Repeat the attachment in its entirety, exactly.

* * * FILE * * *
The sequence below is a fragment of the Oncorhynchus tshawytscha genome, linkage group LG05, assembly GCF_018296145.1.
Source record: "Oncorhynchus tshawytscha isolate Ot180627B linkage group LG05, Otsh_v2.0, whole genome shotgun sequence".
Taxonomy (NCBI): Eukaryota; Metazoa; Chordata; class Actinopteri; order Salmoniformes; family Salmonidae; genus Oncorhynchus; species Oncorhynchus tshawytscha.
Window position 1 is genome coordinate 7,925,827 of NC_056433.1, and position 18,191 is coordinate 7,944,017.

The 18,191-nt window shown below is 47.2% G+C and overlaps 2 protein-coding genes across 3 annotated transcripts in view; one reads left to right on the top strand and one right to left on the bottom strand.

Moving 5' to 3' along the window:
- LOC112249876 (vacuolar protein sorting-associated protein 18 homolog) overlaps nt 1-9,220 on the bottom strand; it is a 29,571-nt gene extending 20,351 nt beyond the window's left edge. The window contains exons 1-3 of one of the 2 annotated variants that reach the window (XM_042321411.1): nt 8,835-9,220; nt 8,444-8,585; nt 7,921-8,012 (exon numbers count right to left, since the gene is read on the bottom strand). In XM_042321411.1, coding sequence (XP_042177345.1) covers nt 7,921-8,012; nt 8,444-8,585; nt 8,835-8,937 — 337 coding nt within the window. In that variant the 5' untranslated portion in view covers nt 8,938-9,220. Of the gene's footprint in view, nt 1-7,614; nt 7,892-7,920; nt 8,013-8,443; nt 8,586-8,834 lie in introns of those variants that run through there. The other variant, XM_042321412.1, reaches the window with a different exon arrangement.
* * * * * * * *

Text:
The sequence below is a fragment of the Oncorhynchus tshawytscha genome, linkage group LG05, assembly GCF_018296145.1.
Source record: "Oncorhynchus tshawytscha isolate Ot180627B linkage group LG05, Otsh_v2.0, whole genome shotgun sequence".
Taxonomy (NCBI): Eukaryota; Metazoa; Chordata; class Actinopteri; order Salmoniformes; family Salmonidae; genus Oncorhynchus; species Oncorhynchus tshawytscha.
Window position 1 is genome coordinate 7,925,827 of NC_056433.1, and position 18,191 is coordinate 7,944,017.

The 18,191-nt window shown below is 47.2% G+C and overlaps 2 protein-coding genes across 3 annotated transcripts in view; one reads left to right on the top strand and one right to left on the bottom strand.

Moving 5' to 3' along the window:
- LOC112249876 (vacuolar protein sorting-associated protein 18 homolog) overlaps nt 1-9,220 on the bottom strand; it is a 29,571-nt gene extending 20,351 nt beyond the window's left edge. The window contains exons 1-3 of one of the 2 annotated variants that reach the window (XM_042321411.1): nt 8,835-9,220; nt 8,444-8,585; nt 7,921-8,012 (exon numbers count right to left, since the gene is read on the bottom strand). In XM_042321411.1, coding sequence (XP_042177345.1) covers nt 7,921-8,012; nt 8,444-8,585; nt 8,835-8,937 — 337 coding nt within the window. In that variant the 5' untranslated portion in view covers nt 8,938-9,220. Of the gene's footprint in view, nt 1-7,614; nt 7,892-7,920; nt 8,013-8,443; nt 8,586-8,834 lie in introns of those variants that run through there. The other variant, XM_042321412.1, reaches the window with a different exon arrangement.